Uniforms, vehicle & travel entitlements

Illustration of girl in fast food uniform surrounded by dollar amounts. Text Check your work uniform entitlements
Most awards require employers to pay for uniforms and protective clothing (like aprons and steel cap boots). Your employer may also need to pay an allowance to cover washing costs and replace uniforms due to normal wear and tear.

Uniform entitlements don’t stretch to include general dress standards required by an employer, like wearing clothes of a certain colour or that are clean and in good condition.

Before you spend your own money on the company shirt, check your award entitlements with the industry filter below. If you’re covered by an enterprise agreement you should check it instead.

As part of their job, employees may be required to:

  • wear uniforms
  • drive vehicles and/or
  • travel to other locations.

In these situations an employee may be entitled to a payment or repayment, depending on the industry and the job they do.

Employees required to buy work related items can’t be forced by their employer to use their wages to pay for these items, if the requirement is unreasonable.

If you're covered by an enterprise agreement or other registered agreement, payments for uniforms, vehicles and travel will be contained in your agreement. To find an agreement, go to the Fair Work Commission website external-icon.png .

Find more information about payments for uniforms, vehicles and travel in your award by selecting from the list below.

Social and Community Services Award

Based on what you've told us, it looks like you're covered by the Social, Community, Home Care and Disability Services Industry Award 2010 [MA000100].

Uniform entitlements

An employee may have to do work that requires special clothing or work that damages their clothing or footwear.

Special clothing includes:

  • uniforms (eg. shirts with the company logo on them)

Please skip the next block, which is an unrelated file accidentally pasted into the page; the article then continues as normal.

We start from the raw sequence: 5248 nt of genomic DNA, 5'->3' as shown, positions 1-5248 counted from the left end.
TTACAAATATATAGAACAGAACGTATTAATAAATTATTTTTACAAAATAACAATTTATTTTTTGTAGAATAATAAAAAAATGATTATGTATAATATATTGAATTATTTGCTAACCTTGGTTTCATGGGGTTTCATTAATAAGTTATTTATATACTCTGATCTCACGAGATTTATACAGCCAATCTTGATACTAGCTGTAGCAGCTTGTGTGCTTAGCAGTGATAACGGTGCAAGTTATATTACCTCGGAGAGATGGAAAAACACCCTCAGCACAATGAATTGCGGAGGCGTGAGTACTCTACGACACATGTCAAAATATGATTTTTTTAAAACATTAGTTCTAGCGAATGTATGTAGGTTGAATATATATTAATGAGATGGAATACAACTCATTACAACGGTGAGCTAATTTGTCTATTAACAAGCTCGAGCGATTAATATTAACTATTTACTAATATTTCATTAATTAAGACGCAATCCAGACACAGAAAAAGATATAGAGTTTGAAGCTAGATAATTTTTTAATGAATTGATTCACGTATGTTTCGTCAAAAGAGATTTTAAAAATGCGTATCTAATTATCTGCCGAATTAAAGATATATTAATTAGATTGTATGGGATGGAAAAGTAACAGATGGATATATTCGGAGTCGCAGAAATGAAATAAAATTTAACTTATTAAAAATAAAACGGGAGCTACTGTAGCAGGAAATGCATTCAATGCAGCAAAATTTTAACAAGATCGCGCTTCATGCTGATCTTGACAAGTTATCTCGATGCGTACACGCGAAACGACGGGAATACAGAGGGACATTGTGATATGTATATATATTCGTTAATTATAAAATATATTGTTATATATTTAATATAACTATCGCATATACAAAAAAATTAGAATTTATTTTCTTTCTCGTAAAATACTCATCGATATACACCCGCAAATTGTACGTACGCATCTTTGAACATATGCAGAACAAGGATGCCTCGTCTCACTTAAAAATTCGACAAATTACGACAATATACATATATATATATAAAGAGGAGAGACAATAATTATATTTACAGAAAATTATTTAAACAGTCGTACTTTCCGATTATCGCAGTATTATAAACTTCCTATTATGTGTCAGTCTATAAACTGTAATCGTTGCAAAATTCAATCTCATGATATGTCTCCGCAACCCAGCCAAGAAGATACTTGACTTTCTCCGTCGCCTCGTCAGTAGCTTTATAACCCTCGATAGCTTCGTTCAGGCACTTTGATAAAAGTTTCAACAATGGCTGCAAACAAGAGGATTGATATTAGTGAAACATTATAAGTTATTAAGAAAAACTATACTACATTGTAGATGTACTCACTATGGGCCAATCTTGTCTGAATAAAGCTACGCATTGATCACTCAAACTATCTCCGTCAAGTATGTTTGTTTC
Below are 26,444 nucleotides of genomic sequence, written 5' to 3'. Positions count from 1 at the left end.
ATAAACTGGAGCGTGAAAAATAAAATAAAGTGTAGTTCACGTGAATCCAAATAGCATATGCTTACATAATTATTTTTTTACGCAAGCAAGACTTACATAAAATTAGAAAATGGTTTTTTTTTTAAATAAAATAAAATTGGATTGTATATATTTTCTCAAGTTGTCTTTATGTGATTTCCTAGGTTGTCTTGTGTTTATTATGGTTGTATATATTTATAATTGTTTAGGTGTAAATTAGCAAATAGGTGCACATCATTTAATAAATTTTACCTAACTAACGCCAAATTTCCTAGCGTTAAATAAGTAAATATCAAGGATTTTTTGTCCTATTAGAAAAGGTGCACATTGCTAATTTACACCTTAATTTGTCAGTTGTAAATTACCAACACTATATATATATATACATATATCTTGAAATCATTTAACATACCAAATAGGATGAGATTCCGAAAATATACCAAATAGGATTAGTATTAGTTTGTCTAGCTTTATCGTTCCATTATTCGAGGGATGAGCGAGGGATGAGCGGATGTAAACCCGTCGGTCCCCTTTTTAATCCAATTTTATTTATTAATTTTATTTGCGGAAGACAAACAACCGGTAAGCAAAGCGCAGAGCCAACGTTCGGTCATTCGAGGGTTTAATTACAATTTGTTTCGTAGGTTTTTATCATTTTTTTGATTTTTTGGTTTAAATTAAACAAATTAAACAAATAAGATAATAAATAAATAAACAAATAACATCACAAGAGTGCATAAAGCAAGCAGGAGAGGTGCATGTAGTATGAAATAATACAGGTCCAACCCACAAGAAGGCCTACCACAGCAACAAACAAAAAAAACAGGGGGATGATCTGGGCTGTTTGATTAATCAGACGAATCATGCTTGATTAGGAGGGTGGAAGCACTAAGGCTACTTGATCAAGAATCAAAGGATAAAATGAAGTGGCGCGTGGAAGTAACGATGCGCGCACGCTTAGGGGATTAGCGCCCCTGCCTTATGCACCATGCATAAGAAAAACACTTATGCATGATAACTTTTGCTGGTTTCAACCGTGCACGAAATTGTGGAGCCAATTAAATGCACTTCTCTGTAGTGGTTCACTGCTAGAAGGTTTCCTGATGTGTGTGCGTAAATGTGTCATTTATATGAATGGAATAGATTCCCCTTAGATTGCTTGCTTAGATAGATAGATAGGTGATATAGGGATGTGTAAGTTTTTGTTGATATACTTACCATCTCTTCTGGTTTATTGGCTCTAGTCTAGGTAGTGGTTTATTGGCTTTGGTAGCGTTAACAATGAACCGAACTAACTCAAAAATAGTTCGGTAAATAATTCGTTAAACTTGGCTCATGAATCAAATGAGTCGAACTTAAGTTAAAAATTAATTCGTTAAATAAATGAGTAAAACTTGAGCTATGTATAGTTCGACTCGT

• items worn for workplace health and safety reasons (eg. protective aprons and protective footwear).

If an employee has to wear special or protective clothing and equipment, the employer has to:

  • reimburse the employee for the cost of the special clothing or equipment
  • provide an adequate number of uniforms for the job or
  • pay a uniform allowance each shift or week.

The employer also has to pay an employee an allowance each shift to cover washing costs, where the employee has to wash any special clothing.

For allowance amounts, go to Penalty rates and allowances.

Vehicle and travel entitlements

Vehicle costs

When an employee is asked to use their own vehicle for work purposes they get a vehicle allowance. For allowance amounts, go to Penalty rates and allowances.

An employee working a broken shift doesn't get the vehicle allowance for the travel to attend each part of their shift.

Travel costs and travel time

Employees travelling while on duty have to be reimbursed for all reasonably incurred fares, meal and accommodation expenses provided the expenses don’t exceed the agreed:

  • mode of transport
  • meals or
  • standard of accommodation.

This payment isn't paid where the employer provides adequate transport.

When an employee has to stay away from home overnight they get reimbursed the cost of the accommodation and meals.

In both cases, an employer can request receipts or other acceptable evidence before reimbursing the employee.

Use the Use of own vehicle authorisation – Social and Community Services Award template (DOCX 22KB) to record details of the agreement.

To find out more about who this award applies to, go to the Social and Community Services Award summary.

Source reference: Social, Community, Home Care and Disability Services Industry Award 2010 [MA000100] clause 20.2 and 20.5 external-icon.png

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Source reference: Fair Work Act 2009 ss.325(1) external-icon.png

Think a mistake might have been made?

Mistakes can happen. The best way to fix them usually starts with talking.

Check out our Help resolving workplace issues section for practical advice on:

  • figuring out if a mistake has been made
  • talking to your employer or employee about fixing it
  • getting help from us if you can't resolve it.

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